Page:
Wednesday, February 18, 2009

Inside Brunelleschi’s Dome Florence Italy

Cari Amici (Dear Friends),

It is true that we, as a public, no longer know how to read paintings. As a general rule, our society is no longer familiar with the symbols from cultures centuries old. Without recognizing these symbols (often mythological or religious), we miss much of the meanings in the paintings of our past. These were the days when visual art and literature were much more closely related.

However, some artworks still retain the general idea for even the least learned of us. I am thinking now, for example, of the artwork frescoed onto the upper inside of the famous Duomo in Florence, Italy. In my last blog entry, I spoke about Italian architect Filippo Brunelleschi’s brilliantly designed duomo (cathedral), topped with Florence’s landmark red cupola.

I actually went inside the Chiesa di Santa Maria del Fiore (The Church of Saint Mary of the Flowers) on Christmas Eve just before midnight. The music was entrancing. I took these photos before a security guard asked me to stop. Sometimes it is better to ask forgiveness than permission, maybe even especially inside of a church. I made these images a little bit larger than normal because there is so much going on in each one. I understand that my blog site reduces the images, but if you click on them, you will view the original version.

I love this first image. From a distance, my composition of lights against the darks reminds me of a nautilus shell. And I adore the guys hanging out of the architecture near the top of the dome. Honestly, I do not know many of the stories told here myself. For instance, there are two groups of three people interacting with one another in the lower level of the figures in light. I do not doubt for a second, though, that they have very specific identities and lofty purposes.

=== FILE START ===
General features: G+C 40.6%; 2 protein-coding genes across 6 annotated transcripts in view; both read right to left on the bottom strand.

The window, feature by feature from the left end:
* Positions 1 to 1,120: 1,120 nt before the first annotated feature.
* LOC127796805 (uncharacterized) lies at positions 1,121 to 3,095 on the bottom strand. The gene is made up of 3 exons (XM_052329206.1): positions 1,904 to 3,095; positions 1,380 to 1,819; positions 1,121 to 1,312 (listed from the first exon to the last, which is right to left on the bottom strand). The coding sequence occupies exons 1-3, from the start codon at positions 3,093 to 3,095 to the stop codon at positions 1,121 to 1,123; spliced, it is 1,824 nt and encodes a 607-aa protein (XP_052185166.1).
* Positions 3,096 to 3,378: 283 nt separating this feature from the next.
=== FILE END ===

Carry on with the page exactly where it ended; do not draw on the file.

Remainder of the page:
It does not require an art history major to see that the figures near the bottom are surrounded by darkness and suffering in one way or another. The bodies twist and fall in a rhythm of pain and are tortured by gruesome creatures. This is Hell.

For my taste, I enjoy certain individual parts of the fresco. But overall, the composition is too symmetrical for my eye. The bottom and the very top tiers look much more interesting to me than the cubby-holed, orderly middle. I guess this artwork is a lot like society, huh? Nothing ever changes!

In this last image, you can see the railings clearly. I believe that tourists are permitted up there (and higher) as part of the dome tour. Although the overall colors in this image are more red, I believe the lower contrast is closer to what the real artwork looks like. Enjoy.

If you would like to learn more about Florence’s Duomo, click here
Find out how many artists (and who were they?) who created the dome fresco (true or secco?) check out
wikipedia here


Anonymous said...

Great Job of bringing this to all your Blog appreciators.
A pleasant reminder of the beauty available today.
Thanks Kelly.
Gene P.

Brunelleschi's Dome said...

Brunelleschi's Dome is really a unique architectural masterpiece. I've been there recently, and it is stunning (actually the whole Florence is stunning).

Thomas A. Hart said...

Found your website while Googling Brunoleschi's Dome which is the title of a book I just finished reading. Interior photos of this amazing architectural achievement are hard to find. Thanks for posting and I look forward to exploring your other websites, especially interested in your sculptures.